Mr. Hubbard continued his research and in the early 1950s entered the spiritual realm with the discovery that Man is an immortal spirit who has lived countless lives and transcends the physical dimension.

In Scientology the mind may be likened to a computer with two main divisions: the analytical mind and the reactive mind.

The first would represent intelligence, an unfaulty faculty supposed to be the awareness center of the individual (the “I” or basic personality). This analyzer is analogous to a computer working with perceptions (stimuli from the outside world), the imagination and memories contained in the standard memory bank. This memory receives, from birth to death, whether awake or asleep, information transmitted by the various senses, which it stores in full, in chronological sequence, in various files (auditory, visual, tactile, etc.) which it keeps at the disposal of the analytical mind. This mind thinks permanently. It continually receives copies of stored facsimiles, evaluates them, compares them, in order to supply correct answers to the problems encountered by the individual. To accomplish routine tasks such as walking, typing, etc., without having useless information, it sets up ready-to-work circuits that regulate acquired functions. In principle, the analytical mind is a sort of rational, unfaulty computer which does not create psychic or psychosomatic disorders.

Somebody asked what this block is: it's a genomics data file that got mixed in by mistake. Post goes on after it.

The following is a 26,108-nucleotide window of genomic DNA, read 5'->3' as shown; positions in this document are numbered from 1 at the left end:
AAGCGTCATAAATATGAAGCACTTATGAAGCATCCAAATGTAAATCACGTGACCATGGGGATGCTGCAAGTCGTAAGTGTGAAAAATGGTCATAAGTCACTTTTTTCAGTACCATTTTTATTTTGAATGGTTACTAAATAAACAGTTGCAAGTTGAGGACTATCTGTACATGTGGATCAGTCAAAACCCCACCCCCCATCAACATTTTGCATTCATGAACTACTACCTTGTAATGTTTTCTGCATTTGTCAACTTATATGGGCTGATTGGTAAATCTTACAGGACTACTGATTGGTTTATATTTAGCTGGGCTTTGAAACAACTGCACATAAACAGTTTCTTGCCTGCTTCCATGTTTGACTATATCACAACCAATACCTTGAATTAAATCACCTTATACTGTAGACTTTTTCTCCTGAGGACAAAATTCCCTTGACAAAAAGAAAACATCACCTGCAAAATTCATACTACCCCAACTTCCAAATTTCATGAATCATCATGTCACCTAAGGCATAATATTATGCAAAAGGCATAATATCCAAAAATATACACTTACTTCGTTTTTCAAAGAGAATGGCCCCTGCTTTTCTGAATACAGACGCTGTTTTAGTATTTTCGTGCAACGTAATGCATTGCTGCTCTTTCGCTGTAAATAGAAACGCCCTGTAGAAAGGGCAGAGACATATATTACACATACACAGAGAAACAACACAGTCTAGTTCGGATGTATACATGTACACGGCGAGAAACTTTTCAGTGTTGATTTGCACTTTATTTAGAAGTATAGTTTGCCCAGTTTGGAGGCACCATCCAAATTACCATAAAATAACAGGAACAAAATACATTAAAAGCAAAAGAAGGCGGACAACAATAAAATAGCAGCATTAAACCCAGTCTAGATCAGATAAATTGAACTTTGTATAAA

Aberrated conduct is due to the reactive mind, which is a deposit of engrams. The latter are not exactly memories. They are complete recordings in all details of all perceptions received by the individual during a moment of pain and total or partial unconsciousness, such as fainting or anesthesia.

A. Auditing

The primary Scientology religious practice is known as auditing. For Scientologists, auditing is a methodical spiritual path. What is it?

Auditing permits an individual to recover all events in this life as well as in past lives—on the time track. The most significant events found are the traumatizing events in which a quantity of energy has been alienated that reduces capacity by blocking action and rational thinking. The recall of these events and the running of them releases, by abreaction, the energy linked to the incidents, which is thus made available. This produces a feeling of well-being. Moreover, past incidents are considered sources of physical or psychic diseases. Their recognition and the work that the audited person does on them are supposed to erase them. For example, someone in pain may discover in auditing that he has been strangled in an earlier life. Running the traumatic incident, he releases the pain accompanying the past incident. This reminds one of the construction of a personal myth in the shamanic cure as discussed by Levi-Strauss in his book Anthropologie structurale.

In Hubbardian terminology, Scientology auditing uses the capacities of the analytical mind to empty the reactive mind of its damaging engrams, which hamper the ability to recover the power of the incarnated thetan.

Auditing produces two things: (1) through exploration of the past, it quickly shows the adept that he is an all-powerful incarnated spirit limited by his human condition; (2) the erasure of engrams leads to the state of “Clear.”

The elimination of engrams helps to regenerate the being. It shows in an increase of the life force, with a greater capacity to survive, with a feeling of power and with better abilities which can be measured on a tone scale.